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Friday, February 11, 2005

Even though I’m a dirty rotten cheater and have been playing with my FixIT project, I’ve been knitting my Cordovan Ribby on the #66. I’ve finished the Back, the Sleeves, and most of the Right Front.


Because I’m in a Finish-As-You-Go kind of mood lately, I’ve taken ye olde Steam Iron and blocked out the pieces.

STEAM IRON? Yes! I first read about doing this in the back of one of my Rowan Mags – right before the lists of worldwide yarn shops there is a paragraph in the middle of the page that says to *press* your knitting.

At first, I thought this was crazy – that it would flatten the stitches beyond belief and make everything as flat as a pancake with no remaining texture.

DUEfuss… That’s acrylic yarn that does that – not wool.

Rowan says to press (using the correct temps for your fiber, but of course) using a damp pressing cloth, which would create steam. I have done that, AND I’ve done what you see above. Here I am using my left hand to *open* up the tightness of the 2×2 ribbed sleeve and *floating* the steam over the surface. The actual iron DOES NOT touch the piece – just the steam which makes the stitches relax and behave.


Here you see an un-pressed sleeve sitting atop the pressed sleeve from above. I’ve used the magic of Photoshop to lighten the color of the top sleeve because the yarn color is too dark to see as is and I outlined it with a little Ogerific Green~!

Really a difference! AND, the ribbing because it is, well, ribbing, just wants to keep its hills and valleys so, in wool, remains slightly textured, but looser fitting…

… to be continued – read the Ribby Notes here.

12 responses to “Friday, February 11, 2005”

  1. Wendy says:

    Until I read your articles on blocking, I always blocked this way and usually still do. Why? Because I am impatient to finish when I get close to the end and this is so fast. I pin out the piece to size and actually press and lift the iron onto the damp cloth over the knitting (unless I have cables or something and depending on the yarn–which is never acrylic.) This works well and works fast so I can sew it up and try it on. Once I’ve knit all the pieces my delayed gratification quotient is full and I need me some SATISFACTION.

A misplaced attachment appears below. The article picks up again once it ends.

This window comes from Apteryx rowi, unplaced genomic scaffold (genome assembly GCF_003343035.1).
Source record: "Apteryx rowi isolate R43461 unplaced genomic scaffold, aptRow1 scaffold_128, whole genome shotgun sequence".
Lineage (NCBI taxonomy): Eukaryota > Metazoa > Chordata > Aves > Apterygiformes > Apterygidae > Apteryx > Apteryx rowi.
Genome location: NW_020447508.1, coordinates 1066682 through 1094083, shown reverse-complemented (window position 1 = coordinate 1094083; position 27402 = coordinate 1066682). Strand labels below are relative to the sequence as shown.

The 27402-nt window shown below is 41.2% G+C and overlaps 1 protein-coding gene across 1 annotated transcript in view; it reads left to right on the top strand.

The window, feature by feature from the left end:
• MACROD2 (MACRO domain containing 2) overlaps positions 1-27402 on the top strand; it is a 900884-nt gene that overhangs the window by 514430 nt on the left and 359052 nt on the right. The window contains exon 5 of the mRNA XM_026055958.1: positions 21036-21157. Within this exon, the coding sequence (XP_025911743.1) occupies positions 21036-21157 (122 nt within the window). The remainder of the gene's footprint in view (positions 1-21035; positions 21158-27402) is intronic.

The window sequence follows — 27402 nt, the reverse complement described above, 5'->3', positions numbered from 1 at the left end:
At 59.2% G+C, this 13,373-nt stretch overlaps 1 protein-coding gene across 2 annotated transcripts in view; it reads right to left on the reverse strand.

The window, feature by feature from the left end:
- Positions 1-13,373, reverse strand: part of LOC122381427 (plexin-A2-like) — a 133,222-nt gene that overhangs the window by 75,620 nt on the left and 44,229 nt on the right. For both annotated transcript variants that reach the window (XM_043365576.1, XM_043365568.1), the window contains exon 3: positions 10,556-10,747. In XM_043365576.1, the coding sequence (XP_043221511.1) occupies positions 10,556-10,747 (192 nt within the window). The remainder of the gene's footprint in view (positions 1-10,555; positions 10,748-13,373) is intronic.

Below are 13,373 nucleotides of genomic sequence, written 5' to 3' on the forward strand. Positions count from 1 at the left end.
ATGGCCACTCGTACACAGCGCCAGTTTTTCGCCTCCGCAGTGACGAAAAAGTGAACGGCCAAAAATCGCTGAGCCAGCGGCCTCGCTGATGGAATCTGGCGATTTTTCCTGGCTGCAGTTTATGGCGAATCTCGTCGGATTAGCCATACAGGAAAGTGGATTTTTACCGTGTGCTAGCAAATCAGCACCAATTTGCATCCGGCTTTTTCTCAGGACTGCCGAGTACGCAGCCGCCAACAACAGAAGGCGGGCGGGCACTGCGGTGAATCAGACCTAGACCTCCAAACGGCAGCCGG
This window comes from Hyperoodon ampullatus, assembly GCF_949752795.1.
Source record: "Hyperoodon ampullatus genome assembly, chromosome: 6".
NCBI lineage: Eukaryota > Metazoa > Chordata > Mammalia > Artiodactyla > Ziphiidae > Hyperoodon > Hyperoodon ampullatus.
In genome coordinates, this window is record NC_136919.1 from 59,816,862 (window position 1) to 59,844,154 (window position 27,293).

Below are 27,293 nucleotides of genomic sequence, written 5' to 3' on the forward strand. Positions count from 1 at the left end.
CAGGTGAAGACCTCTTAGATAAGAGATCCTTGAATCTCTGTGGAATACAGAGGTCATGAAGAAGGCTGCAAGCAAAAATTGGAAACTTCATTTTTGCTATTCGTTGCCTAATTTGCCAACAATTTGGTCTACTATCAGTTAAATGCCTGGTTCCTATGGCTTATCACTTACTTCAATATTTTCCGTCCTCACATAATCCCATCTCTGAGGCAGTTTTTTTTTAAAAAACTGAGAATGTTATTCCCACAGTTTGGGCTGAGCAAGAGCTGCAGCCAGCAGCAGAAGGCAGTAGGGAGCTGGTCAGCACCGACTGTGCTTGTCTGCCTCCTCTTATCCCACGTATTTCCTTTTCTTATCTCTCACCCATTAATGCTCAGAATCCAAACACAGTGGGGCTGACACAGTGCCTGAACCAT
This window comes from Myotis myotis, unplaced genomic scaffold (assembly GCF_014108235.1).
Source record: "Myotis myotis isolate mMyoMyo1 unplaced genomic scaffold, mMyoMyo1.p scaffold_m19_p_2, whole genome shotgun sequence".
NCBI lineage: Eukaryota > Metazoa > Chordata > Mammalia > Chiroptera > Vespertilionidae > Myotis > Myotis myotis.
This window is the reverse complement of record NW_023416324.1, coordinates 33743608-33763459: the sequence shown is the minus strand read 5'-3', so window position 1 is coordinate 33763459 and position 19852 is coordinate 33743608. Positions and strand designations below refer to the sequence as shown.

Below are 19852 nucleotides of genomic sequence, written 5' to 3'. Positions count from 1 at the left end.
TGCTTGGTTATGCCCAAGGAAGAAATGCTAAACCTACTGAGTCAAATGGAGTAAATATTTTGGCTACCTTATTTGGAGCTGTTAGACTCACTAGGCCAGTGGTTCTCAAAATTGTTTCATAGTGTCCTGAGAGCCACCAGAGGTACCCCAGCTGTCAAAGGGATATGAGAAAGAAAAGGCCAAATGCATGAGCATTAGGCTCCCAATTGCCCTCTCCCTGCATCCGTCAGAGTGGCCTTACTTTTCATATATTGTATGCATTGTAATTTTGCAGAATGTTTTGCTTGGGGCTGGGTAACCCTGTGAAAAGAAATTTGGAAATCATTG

2. June says:

    I’ve done the steam press blocking with wool ribbing. Usually, I steam heavily until the piece is thoroughly hot and almost wet-feeling, and I leave it pinned (wired, actually) until it is dry. In my experience, the piece will remain wider/flatter than the unblocked version, but given time, it will shrink a bit. Have you found that to be the case?

  3. Bonne Marie says:

    I’m with you, Wendy. This is a fast & easy way to block. If my pieces are coming in at the correct dimensions, they don’t need alot of processing to have a very finished look. The steam iron is great.

    I like *wash* blocking for pieces made from old or dirty yarn. Or, water spray blocking for combo fibers.

    June – I think the pieces *relax* a bit after they’re unpinned or steamed. Sometimes after I wash a sweater with a ribbed collar, I’ll have to re-steam it to set…

  4. Lorette says:

    I even bought a Rowena travel steamer to do this. It doesn’t work any different fom the steam iron concept, it’s just lighter. When I’m crawling around on my hands and knees doing this, lighter is better!

  5. Trope says:

    Bonne Marie–I used to be a committed non-blocker, but after reading your Ribby posts and seeing what Theresa has been up to, I think I have been converted! Thank you!

  6. Bonne Marie says:

    Right on, Trope! It’s the difference between taking something right out of the dryer and wearing it OR *finishing* it off with a little fancy ironing. Which looks better?

  7. Amanda says:

    When I first started knitting, I did a baby sweater from a Rowan book and learned the magic of steam blocking, too!! I love that I don’t have to wait days until the piece is finished drying if I were to wash it!

  8. Julia says:

    I do this as well. I’ve been dreaming of purchasing one of those industrial steamers for blocking. Excessive? Perhaps, but wouldn’t it be lovely?

  9. Bonne Marie says:

    Funny you should mention a garment steamer, Julia! I’m in love with this:

    I am hoping a little bird might be reading this and get a little hint of how FABULOUS a birthday present this could be… Hint… Hint…

    Ahemm. So Bold. Everytime I go into a store where they are setting up clothing displays (all over the place this week) they have these steamers – seems like it would be the COOLEST!

    Amanda – it does save time! I steamed the other sleeve and the back of the sweater in less than 10 minutes and they look great.

  10. MaryM says:

    I’m never patient enough when I try this, but you’ve inspired me to do it right next time. Happy birthday, not only to Great Emancipator, but also to our own Great Explicator!

  11. Lu says:

    what you just did is exactly what my mother taught me, and my grandmother had taught her and so forth. I have never “blocked” anything any other way, but knitters here (in the US) have always kind of looked down at me when I described my method. so happy to see it here, so I can tell them: “well, it’s like Bonne Marie does it!”.

  12. Becky says:

    You mean there’s another way to do it? I’m not sure where or when I learned it, but this is the only way I block, even with acrylic, and everything turns out great. Sometimes if the project is heavier than normal I’ll block this way over a damp tea towel so it gets heavy steam from both sides.

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